Patterned and Functionalized Nanofiber Scaffolds in 3-Dimensional Hydrogel Constructs Enhance Neurite Outgrowth and Directional Control [Research Article in PubMed]
Brief Summary: Neural tissue engineering holds incredible potential to restore functional capabilities to damaged neural tissue. It was hypothesized that patterned and functionalized nanofiber scaffolds could control neurite direction and enhance neurite outgrowth. Biocompatible and biodegradable nanofibers were patterned and embedded within cellularized hydrogel constructs. Constructs with aligned nanofibers were shown to enable significant control over the direction of neurite outgrowth in both 2-dimensional (2D) and 3-dimensional (3D) neuronal cultures. Nanofibers that were functionalized with certain cell attachment molecules and then embedded in 3D hyaluronic acid (HA) hydrogels enabled significant alignment of neurites with nanofibers, enabled significant neurite tracking of nanofibers, and significantly increased the distance over which neurites could extend. This work showed the ability to design and create unique 3-dimensional neural tissue constructs using a combined system of hydrogel and nanofiber scaffolding. These patterned and biofunctionalized 3D nanofiber scaffolds can control direction and increase length of neurite outgrowth in 3-dimensions and therefore hold much potential for neural tissue engineering.
Altogether this work demonstrates a novel approach for creating 3D patterned scaffolds for guiding neurite outgrowth of neuronal cultures, and this approach offers advancements in the development of implantable neural tissue constructs that enable control of neural development and reproduction of neuroanatomical pathways down to the subcellular level, with the ultimate goal of achieving functional neural regeneration. This study serves as a proof-of-concept that 3D neural tissue architecture can be assembled with seeding of induced stem cells on functionalized scaffolding. Future work will attempt more complex patterning to replicate neuroanatomical structures of the spinal cord, cortex, hippocampus, and other structures, as well as seeding with induced pluripotent stem cells, thereby opening the possibility of treating neurological tissue damage with a patient’s own cells on scaffolding that replicates innate neural architecture. These scaffolds would be directly applicable to specific areas of damage that are amenable to graft implantation, particularly spinal cord injuries, nerve injuries, tumor resection sites, and areas of stroke and cortical damage. This work may also play an important role as a novel therapeutic approach to many diseases of neural tissue, including traumatic brain injury and neurodegenerative diseases, and it will enable the creation of 3D in vitro models of neural damage and disease by replicating the innate cellular environment of human neurons made from induced stem cells of patients, thereby overcoming many problems with animal models that often fail to replicate the full array of features seen in humans.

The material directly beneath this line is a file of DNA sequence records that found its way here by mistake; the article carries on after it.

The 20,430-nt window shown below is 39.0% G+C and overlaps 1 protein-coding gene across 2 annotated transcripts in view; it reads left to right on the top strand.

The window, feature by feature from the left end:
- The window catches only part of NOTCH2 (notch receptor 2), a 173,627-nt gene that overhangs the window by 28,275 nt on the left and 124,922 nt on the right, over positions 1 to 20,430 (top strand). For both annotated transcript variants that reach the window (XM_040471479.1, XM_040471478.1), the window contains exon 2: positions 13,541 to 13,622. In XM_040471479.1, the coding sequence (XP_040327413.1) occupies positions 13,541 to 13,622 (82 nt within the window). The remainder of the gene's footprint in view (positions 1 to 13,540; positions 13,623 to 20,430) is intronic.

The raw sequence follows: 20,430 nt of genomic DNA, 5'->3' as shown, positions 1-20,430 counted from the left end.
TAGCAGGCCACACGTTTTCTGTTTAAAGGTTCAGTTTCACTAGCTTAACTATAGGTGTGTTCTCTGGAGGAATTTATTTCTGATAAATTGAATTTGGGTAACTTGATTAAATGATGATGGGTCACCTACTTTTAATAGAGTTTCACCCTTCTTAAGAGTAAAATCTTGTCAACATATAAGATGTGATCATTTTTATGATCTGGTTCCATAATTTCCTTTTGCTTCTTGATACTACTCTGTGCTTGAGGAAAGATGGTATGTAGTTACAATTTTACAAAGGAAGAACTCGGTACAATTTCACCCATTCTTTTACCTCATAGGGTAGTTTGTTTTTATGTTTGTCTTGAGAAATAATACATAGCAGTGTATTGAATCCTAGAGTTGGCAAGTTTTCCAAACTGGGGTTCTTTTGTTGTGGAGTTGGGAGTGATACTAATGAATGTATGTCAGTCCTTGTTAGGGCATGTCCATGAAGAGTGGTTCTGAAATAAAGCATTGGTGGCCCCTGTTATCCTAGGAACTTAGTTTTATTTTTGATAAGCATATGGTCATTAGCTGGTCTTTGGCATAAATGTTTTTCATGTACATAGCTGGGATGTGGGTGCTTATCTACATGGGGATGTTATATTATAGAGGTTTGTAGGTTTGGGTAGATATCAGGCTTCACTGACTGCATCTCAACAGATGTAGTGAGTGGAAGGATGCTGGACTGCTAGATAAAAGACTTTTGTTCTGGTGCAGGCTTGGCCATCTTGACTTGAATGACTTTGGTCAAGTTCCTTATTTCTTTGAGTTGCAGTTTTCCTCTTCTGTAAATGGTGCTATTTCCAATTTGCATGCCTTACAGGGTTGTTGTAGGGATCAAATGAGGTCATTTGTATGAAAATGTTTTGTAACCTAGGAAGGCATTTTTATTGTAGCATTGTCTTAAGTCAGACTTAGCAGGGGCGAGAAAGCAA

McMurtrey RJ. Patterned and Functionalized Nanofiber Scaffolds in 3-Dimensional Hydrogel Constructs Enhance Neurite Outgrowth and Directional Control. J. Neural Eng. 11 (2014) 066009 doi:10.1088/1741-2560/11/6/066009 PMID: 25358624 arXiv:1501.01338
McMurtrey RJ. Novel Advancements in Three-Dimensional Neural Tissue Engineering and Regenerative Medicine. Neural Regeneration Research. 2015 Mar; 10(3):352-354. doi: 10.4103/1673-5374.153674 PMID: 25878573 arXiv:1504.00698
McMurtrey RJ. Analytic Models of Oxygen and Nutrient Diffusion, Metabolism Dynamics, and Architecture Optimization in Three-Dimensional Tissue Constructs with Applications and Insights in Cerebral Organoids. Tissue Engineering Part C. doi: 10.1089/ten.TEC.2015.0375 PMID: 26650970 arXiv:1512.06475
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